Police, firemen, forestry officials, civil defense teams, volunteers who had come from afar to help fight the fires, people evacuated from nearby villages - They all milled round the Kafestiatorion Lagias. It felt as if I was living through a real-life film set of a disaster movie. But this was no movie! Tragedy was unfolding before my eyes. Firefighters came for whole bags of bottled water and iced soft drinks to take to their colleagues. Officials paused at the oasis provided by the Kafestiatorion for some respite and to make plans. A police officer in charge of a team, briefed his men on the next day shifts (early). It had been a quiet day at the Kafestiatorion Lagias, but I had called my assistant from Ora to man the shop whilst I went for a rapid test in Zygi. (My usual test centre in Scarinou had not been operational in the morning). I was waiting for the test result when my phone rang. It was my assistant. “Mr Vassili - Ora and Mellini are on fire,” she screamed in panic. “Villagers from Mellini are milling around in distress. Mrs Areti (our community leader) has offered them drinks. More people will be coming. I have to go back to Ora as soon as possible. Come back quickly. You are needed here.” “Why am I racing towards out-of-control forest fires?” The thought crossed my mind. “Because I am the captain of my restaurant and it is my duty to be there.” I arrived. Anguish, sadness and worry was written on people’s faces. Cars were coming through from Ora. My assistant positioned her car to leave, but was slumped in despair over the steering wheel because her children were not in the cars coming from Ora.
They arrived eventually and took her in their car. Her face came back to life as she hugged them. Her son said that the houses all around hers had been burned, but hers was mainly intact. It was announced that we might be evacuated from the village and to be ready. I walked home to fetch the chargers to my phone and i-Pad. Then messaged a friend to ask to stay the night in his sitting room if we were evacuated. I asked a fire fighter if we would be told to leave. “I don’t know,” he said. “It all depends on the wind. At the moment the fire is moving in the other direction towards Machairas.” More and more official(and private) cars arrived on the scene as the emergency services were galvanised into action. The kafestiatorio was living up to its description inscribed at the entrance: “Community Centre of Lagia”. Till very late the Community Leader sat sadly at the entrance, making sure that traditional Cypriot village hospitality was offered. She would periodically point to a new group of firefighters arriving for some respite. “Ask them what they want to drink. Don’t take any money. Make a note. The village will pay.” By midnight it looked as if the fires were under control and we might be able to get some sleep. However, we were not out of danger yet. A wrong gust of wind could make things flare up again.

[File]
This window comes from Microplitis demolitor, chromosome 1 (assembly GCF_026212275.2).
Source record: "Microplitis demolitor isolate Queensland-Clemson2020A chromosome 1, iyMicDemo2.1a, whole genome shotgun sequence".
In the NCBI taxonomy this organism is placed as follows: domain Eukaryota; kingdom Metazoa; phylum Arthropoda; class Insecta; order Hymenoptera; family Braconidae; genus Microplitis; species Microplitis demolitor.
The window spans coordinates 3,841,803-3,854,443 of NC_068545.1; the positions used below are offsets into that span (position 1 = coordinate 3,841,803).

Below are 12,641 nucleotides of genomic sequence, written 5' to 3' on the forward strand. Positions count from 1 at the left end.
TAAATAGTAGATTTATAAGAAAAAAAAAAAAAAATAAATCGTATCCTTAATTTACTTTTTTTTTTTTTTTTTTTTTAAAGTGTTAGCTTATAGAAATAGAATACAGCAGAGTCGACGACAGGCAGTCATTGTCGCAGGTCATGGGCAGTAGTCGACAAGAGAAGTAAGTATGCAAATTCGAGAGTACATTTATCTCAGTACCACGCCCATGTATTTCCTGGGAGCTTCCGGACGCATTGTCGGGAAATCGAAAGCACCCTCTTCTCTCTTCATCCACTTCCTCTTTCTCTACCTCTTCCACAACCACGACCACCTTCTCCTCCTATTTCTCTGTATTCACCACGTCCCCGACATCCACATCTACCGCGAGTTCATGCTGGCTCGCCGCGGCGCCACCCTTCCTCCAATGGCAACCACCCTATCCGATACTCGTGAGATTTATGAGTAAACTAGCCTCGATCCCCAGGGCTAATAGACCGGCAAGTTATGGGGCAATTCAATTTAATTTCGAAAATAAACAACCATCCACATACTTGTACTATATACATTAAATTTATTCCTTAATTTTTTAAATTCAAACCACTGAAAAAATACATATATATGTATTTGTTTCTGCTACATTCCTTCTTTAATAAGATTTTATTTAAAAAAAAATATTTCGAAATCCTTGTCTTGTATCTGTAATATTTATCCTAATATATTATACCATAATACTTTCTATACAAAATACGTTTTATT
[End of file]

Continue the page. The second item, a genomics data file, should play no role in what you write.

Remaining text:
I asked how we would know if we did have to evacuate. “I will phone you all,” she said. “Keep your phone next to you”. I eventually locked up at 1.30 am. I tried to go to Choirokitia at 7.30 am to restock with bottled water. A huge police block stopped my path. I explained my mission. They said, “You can come out, but you won’t be allowed back in.” I turned back and opened up. My first customers were a couple from Limassol. All their properties had been stolen when the Turks invaded the North. They had rebuilt themselves and had a country home close to Lageia. That was now gone too. Helicopters were dropping water all day as a preventive measure to dampen embers on the ground. They were assisted by firefighter planes from Greece, Israel and, I think, Italy. All in all 55 square kilometers of incredibly beautiful countryside had been destroyed in a day. According to the Guardian, ten villages were evacuated, 50 homes were destroyed, and four Egyptian farm labourers were killed. A sixty seven year old farmer has been remanded in custody under suspicion of having caused the fire.